Aum Shinri-kyo and Related Controversies
(BBC World News, January 19, 1999)
Dr Massimo Introvigne is Managing Director of CESNUR, the Center for Studies on New Religions in Torino, Italy. Dr Introvigne, good afternoon. Is Aum changing his heart?
"At least it is changing its name (into "Aleph"). I believe it is a question of survival. The move was unavoidable, for three main reasons. Firstly, Aum was feeling the pressure of two new Japanese laws aimed at curbing activities of groups found guilty of major crimes. Although the laws did not name names, it is clear that they targeted Aum. Secondly, Aum is generally discredited in Japan and almost unanimously feared by society at large. Thirdly, Aum is loosing members and is reduced to a few thousand true believers." So, is it a cynical move rather than a genuine change of heart? "It may well be both. It may be a move by certain leaders and a genuine change of heart by others, particularly by those who were never directly involved in criminal activities. Religious movements can reform. While I am certainly not comparing them to Aum, a case in point are the Children of God. They admitted (particularly within the framework of a UK court case) that instances of sexual abuse did happen in their past history, promised to reform, and the consensus of the scholars is that they indeed have reformed. One may willing to give even Aum a chance".
Does Aum have a future?
"It may survive, although probably only as one of the smaller Japanese new religions. The next few months will be crucial. A difficult passage will be when Asahara is sentenced, possibly to death. If the new Aum, or Aleph, will not protest it will disappoint some of the hard liners. If it does, it will outrage Japanese public opinion".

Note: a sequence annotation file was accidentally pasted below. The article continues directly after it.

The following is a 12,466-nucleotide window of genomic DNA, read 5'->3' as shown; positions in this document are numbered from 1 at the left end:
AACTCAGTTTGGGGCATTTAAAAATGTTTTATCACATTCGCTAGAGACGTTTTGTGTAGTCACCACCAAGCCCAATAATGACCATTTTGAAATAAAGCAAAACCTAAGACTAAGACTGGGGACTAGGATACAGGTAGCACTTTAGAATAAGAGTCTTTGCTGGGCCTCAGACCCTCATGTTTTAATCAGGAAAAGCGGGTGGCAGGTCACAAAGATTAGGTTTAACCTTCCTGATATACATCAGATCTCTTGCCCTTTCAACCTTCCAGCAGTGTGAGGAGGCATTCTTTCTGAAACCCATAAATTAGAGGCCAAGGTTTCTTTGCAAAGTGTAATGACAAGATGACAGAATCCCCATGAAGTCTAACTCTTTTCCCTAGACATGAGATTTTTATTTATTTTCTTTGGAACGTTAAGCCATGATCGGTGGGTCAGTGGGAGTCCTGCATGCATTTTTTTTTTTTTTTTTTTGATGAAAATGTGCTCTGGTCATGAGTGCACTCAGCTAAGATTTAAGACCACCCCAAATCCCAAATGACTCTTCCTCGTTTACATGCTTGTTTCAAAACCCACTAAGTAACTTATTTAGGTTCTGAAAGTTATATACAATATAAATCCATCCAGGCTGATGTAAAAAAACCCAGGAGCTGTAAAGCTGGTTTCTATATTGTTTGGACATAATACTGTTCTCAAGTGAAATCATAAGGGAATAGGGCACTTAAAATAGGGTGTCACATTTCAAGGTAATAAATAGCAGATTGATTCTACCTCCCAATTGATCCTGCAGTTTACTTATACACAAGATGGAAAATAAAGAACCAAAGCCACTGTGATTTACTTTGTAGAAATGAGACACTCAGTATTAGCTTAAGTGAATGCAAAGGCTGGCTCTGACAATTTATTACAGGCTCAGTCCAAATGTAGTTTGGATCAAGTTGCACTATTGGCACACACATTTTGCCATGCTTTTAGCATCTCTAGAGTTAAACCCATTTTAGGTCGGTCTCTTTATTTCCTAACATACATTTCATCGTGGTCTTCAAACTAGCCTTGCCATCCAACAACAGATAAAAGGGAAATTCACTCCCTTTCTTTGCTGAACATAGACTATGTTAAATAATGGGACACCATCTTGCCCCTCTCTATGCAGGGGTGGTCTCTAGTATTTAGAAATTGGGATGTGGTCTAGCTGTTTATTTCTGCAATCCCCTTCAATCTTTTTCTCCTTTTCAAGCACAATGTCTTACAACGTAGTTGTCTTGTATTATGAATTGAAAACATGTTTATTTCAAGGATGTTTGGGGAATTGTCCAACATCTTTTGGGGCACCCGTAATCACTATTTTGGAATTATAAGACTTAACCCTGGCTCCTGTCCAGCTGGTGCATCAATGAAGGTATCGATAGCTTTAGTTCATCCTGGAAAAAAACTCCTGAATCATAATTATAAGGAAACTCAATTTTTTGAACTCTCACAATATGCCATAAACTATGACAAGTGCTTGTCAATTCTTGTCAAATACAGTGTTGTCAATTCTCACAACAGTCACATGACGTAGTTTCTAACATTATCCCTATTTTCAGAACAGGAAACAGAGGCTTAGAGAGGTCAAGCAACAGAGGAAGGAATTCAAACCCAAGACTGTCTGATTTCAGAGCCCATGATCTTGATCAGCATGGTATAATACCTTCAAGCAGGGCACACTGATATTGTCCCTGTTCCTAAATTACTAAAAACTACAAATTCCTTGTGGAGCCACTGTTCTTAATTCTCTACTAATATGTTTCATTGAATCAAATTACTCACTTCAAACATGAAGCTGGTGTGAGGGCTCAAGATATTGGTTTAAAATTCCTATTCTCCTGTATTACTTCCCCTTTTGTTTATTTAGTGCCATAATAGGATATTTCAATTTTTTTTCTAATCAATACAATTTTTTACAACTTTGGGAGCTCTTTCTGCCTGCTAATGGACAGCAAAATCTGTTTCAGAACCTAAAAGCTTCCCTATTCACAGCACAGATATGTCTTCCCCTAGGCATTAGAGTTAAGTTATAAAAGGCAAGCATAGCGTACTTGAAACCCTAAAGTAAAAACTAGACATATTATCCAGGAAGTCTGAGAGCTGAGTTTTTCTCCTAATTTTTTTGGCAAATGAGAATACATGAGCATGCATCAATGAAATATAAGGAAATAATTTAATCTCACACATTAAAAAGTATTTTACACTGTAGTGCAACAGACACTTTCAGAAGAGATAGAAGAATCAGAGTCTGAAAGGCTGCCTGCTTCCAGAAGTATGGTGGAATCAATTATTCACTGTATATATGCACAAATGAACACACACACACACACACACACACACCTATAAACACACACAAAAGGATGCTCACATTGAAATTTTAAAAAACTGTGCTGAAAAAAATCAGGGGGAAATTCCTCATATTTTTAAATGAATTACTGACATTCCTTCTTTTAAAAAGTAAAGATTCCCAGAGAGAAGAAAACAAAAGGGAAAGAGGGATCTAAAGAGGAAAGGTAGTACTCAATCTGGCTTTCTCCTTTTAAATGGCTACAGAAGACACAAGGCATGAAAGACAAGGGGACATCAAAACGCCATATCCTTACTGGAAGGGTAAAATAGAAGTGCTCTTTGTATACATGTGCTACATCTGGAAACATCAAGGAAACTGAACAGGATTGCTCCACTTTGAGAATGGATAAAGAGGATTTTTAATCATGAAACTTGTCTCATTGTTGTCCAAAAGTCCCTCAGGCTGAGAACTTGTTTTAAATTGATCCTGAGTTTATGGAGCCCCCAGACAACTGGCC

Do they still believe in an imminent doomsday or apocalypse, or Armageddon?
"I do not think that the problem with Aum was that they believed in an imminent end of the world. After all, hundreds of groups do believe in this, and only a handful become violent. The ideological problem with Aum was the justification of killing, or 'poa', the quite paradoxical doctrine that by killing people you may do them (to put it simply) a favour, you may free them from a bad reincarnation or from the wheel of reincarnation altogether. There are very different interpretations of Aum, for example by Robert Jay Lifton and Ian Reader. But they would agree that what Lifton calls the 'ideology of killing' was the most dangerous point. In his press conference yesterday the de facto leader of Aum, Mr. Fumihiro Joyu, emphatically renounced the doctrine of 'poa'. Time will tell whether he is telling the truth."
How much of a threat is the new Aum?
"I think that to some extent it is better for law enforcement to have to deal with a single organization than with individuals. Although many Japanese think that Aum should be disbanded, a disbanded Aum will leave the most fanatical believers as loose cannons, some of them tempted to exact retribution, particularly if Asahara is executed. A surviving national Aum organization will be much easier to watch than a number of small groups or bands." Dr Introvigne, that was very helpful. Thank you.
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